Die Heuning Pot Literature Guide
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Daedalus and Icarus
Daedalus and Icarus

Icarus in Daedalus and Icarus

You know that kid who insists on riding his skateboard down the steepest hill in the neighborhood, even though you're sure he's going to crash and skin his knee? That's Icarus. The young son of Daedalus and a beautiful slave named Naucrate, Icarus was curious, adventuresome, and reckless. A daredevil in the making, you can bet that his modern day heroes would have included Tony Hawk and Evel Knievel.

Like any young boy, Icarus liked to test the limits of his father's patience. According to Ovid, while Daedalus diligently crafted his famous wings, Icarus goofed around, playing with the wax and generally getting in the way. And of course, when Daedalus tells Icarus not to fly too high, what does the boy go and do? He takes the express route towards the sun, and ends up melting his wings. It's kind of like when your dad says "Don't touch the stove, it's hot," and you immediately touch the stove and burn yourself. Lesson learned.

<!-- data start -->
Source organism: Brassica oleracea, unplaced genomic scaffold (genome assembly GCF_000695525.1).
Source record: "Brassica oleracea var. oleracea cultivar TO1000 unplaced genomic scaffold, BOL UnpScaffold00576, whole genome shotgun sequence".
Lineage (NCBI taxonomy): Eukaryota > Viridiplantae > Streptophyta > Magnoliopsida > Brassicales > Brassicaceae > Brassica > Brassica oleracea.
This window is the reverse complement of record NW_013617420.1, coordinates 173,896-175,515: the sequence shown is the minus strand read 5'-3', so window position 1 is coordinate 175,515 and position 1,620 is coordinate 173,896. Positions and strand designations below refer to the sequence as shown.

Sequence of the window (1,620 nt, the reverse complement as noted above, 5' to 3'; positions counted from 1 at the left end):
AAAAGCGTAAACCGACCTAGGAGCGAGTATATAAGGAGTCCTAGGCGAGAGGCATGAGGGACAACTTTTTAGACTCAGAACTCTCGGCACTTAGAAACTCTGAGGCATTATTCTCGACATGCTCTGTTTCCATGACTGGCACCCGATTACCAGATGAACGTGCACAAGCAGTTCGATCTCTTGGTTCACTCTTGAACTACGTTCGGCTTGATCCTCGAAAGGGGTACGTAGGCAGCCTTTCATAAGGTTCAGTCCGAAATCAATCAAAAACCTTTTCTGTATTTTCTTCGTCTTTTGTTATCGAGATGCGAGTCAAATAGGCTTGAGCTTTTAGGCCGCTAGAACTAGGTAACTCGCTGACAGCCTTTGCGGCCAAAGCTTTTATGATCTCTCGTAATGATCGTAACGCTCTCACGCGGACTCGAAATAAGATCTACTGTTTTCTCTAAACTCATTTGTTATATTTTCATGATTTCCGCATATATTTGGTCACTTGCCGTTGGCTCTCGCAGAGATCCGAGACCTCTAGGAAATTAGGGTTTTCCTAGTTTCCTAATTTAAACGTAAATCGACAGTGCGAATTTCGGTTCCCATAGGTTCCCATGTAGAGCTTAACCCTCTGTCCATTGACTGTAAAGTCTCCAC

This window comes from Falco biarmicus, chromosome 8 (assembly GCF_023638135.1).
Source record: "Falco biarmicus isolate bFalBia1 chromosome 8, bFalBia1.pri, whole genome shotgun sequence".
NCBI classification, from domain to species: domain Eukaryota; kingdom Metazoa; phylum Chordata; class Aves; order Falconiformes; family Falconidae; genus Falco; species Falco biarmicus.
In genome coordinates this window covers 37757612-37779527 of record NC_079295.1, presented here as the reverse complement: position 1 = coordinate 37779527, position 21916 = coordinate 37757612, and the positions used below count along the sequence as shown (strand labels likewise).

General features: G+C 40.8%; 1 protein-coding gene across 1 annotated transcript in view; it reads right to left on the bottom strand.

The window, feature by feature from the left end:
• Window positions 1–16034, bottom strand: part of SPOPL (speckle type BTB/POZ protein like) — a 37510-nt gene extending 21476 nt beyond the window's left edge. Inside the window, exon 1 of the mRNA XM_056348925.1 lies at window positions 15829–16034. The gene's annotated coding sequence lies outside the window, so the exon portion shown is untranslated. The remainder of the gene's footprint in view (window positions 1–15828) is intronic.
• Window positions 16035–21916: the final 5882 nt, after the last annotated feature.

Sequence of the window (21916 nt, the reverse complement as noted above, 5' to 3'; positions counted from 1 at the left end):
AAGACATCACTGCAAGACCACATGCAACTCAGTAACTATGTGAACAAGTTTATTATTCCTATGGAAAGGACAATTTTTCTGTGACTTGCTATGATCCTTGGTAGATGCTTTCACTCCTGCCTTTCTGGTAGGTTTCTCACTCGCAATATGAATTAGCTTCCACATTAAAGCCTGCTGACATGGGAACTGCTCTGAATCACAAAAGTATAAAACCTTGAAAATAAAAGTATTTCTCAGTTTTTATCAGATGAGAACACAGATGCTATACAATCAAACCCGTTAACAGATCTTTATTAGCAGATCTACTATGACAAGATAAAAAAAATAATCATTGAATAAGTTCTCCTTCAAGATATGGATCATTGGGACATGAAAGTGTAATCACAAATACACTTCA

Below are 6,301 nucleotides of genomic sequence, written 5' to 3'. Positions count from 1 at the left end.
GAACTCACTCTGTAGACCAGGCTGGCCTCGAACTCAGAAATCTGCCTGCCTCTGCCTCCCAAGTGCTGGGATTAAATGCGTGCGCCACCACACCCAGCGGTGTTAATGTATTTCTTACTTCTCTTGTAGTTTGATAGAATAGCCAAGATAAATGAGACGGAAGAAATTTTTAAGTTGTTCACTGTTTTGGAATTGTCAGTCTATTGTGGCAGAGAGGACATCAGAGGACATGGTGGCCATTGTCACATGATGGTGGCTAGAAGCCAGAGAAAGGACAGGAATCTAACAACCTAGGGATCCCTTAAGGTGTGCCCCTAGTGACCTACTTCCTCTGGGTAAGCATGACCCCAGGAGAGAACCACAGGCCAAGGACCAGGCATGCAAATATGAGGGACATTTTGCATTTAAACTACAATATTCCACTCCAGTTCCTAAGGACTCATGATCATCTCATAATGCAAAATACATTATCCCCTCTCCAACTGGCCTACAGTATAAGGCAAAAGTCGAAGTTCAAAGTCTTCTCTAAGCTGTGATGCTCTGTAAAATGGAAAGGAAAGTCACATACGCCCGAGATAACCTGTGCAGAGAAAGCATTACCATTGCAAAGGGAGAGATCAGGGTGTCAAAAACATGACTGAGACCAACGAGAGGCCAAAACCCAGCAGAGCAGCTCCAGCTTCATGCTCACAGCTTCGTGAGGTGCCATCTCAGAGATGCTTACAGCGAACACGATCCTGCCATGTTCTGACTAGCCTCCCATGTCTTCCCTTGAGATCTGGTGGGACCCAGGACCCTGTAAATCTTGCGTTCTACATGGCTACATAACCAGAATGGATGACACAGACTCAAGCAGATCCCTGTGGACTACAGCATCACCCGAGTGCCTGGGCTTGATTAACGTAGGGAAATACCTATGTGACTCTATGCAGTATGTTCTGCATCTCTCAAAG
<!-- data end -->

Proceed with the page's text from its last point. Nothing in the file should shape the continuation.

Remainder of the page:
Not surprisingly, Icarus has become a symbol for excessive aspiration and the danger of ignoring your parents' advice. The lesson is twofold: (1) don't try to reach your loftiest goals too quickly, because you might burn out (this is what people mean when they say, "Don't try to fly too close to the sun!); and (2) always listen to your parents, especially in situations involving wax wings and celestial bodies.

Icarus's descent has inspired dozens of poems, songs, and paintings. W.H. Auden and Anne Sexton both immortalized him in short poems, and even Shakespeare namedrops Icarus in Henry VI, Part III. Icarus is also the name of a publication put out by the American Astronomical Society, in celebration of the boy's adventurous spirit.

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